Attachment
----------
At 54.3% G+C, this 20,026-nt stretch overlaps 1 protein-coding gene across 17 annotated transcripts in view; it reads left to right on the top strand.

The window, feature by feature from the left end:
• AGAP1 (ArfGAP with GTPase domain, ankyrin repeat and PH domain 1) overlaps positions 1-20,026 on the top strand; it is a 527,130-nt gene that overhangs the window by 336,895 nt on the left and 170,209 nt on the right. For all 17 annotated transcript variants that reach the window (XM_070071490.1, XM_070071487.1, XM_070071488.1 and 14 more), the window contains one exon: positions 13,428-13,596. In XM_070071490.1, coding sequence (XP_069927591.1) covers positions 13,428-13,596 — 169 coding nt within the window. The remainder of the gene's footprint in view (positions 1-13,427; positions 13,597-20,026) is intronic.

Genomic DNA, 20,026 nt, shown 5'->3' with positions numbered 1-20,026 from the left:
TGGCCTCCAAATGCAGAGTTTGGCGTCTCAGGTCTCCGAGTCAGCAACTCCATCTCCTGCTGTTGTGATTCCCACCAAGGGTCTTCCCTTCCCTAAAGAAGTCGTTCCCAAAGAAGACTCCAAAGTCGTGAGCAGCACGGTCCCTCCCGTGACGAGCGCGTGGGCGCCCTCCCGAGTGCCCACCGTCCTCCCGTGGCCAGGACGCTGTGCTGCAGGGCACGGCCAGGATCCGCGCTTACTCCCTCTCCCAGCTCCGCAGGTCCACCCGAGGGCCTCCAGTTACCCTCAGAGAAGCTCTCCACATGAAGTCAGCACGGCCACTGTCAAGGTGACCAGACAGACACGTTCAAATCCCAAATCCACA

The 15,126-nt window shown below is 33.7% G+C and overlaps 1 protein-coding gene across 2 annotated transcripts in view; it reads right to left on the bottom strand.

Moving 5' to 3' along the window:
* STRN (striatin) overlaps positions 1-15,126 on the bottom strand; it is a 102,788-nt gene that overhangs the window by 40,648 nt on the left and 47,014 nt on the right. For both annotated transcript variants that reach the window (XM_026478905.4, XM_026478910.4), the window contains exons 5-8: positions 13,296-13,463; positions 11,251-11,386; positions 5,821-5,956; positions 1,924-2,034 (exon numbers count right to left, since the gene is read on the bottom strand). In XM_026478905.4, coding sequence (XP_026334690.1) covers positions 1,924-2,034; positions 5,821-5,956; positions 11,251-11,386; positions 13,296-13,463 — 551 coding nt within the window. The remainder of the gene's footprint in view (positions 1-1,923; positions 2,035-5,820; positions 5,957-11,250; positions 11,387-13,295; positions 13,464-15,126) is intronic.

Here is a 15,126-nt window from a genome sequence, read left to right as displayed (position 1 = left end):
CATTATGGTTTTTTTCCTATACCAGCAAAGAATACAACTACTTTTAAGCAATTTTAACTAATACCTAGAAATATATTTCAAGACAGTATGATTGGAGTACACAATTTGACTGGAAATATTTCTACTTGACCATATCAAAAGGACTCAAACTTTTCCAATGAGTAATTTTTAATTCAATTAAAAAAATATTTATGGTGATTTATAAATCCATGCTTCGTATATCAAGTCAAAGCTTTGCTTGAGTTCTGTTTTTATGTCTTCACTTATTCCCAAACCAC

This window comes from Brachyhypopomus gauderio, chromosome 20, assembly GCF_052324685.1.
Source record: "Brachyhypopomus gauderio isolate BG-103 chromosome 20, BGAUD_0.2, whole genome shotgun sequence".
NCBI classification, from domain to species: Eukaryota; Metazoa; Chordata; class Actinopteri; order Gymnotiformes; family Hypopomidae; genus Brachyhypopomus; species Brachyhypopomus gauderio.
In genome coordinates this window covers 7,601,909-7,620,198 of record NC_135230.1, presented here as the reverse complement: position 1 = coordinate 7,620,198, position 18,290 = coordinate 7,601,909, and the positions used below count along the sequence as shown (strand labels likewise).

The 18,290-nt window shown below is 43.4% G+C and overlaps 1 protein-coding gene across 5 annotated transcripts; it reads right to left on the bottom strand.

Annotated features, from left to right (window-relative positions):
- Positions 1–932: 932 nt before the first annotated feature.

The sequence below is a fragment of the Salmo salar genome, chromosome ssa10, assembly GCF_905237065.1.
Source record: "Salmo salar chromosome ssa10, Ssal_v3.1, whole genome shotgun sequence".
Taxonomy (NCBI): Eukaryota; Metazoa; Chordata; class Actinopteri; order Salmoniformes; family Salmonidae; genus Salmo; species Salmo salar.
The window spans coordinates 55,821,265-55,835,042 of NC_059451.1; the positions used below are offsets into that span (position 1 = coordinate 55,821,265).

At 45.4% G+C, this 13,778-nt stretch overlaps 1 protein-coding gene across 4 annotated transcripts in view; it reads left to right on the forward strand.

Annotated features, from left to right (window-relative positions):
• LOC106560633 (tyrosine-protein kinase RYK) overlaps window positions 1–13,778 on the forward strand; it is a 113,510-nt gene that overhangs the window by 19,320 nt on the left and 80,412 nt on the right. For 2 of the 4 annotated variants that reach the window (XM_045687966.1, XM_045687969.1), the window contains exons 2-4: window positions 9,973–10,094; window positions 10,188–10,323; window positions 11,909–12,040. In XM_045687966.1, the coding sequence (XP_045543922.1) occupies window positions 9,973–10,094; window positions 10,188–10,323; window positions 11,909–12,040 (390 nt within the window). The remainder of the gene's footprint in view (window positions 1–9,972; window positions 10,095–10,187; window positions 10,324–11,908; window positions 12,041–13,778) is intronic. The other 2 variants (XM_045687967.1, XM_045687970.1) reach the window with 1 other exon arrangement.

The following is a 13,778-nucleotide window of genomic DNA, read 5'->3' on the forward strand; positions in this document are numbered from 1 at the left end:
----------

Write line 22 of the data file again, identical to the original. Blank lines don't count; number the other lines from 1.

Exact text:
At 45.4% G+C, this 13,778-nt stretch overlaps 1 protein-coding gene across 4 annotated transcripts in view; it reads left to right on the forward strand.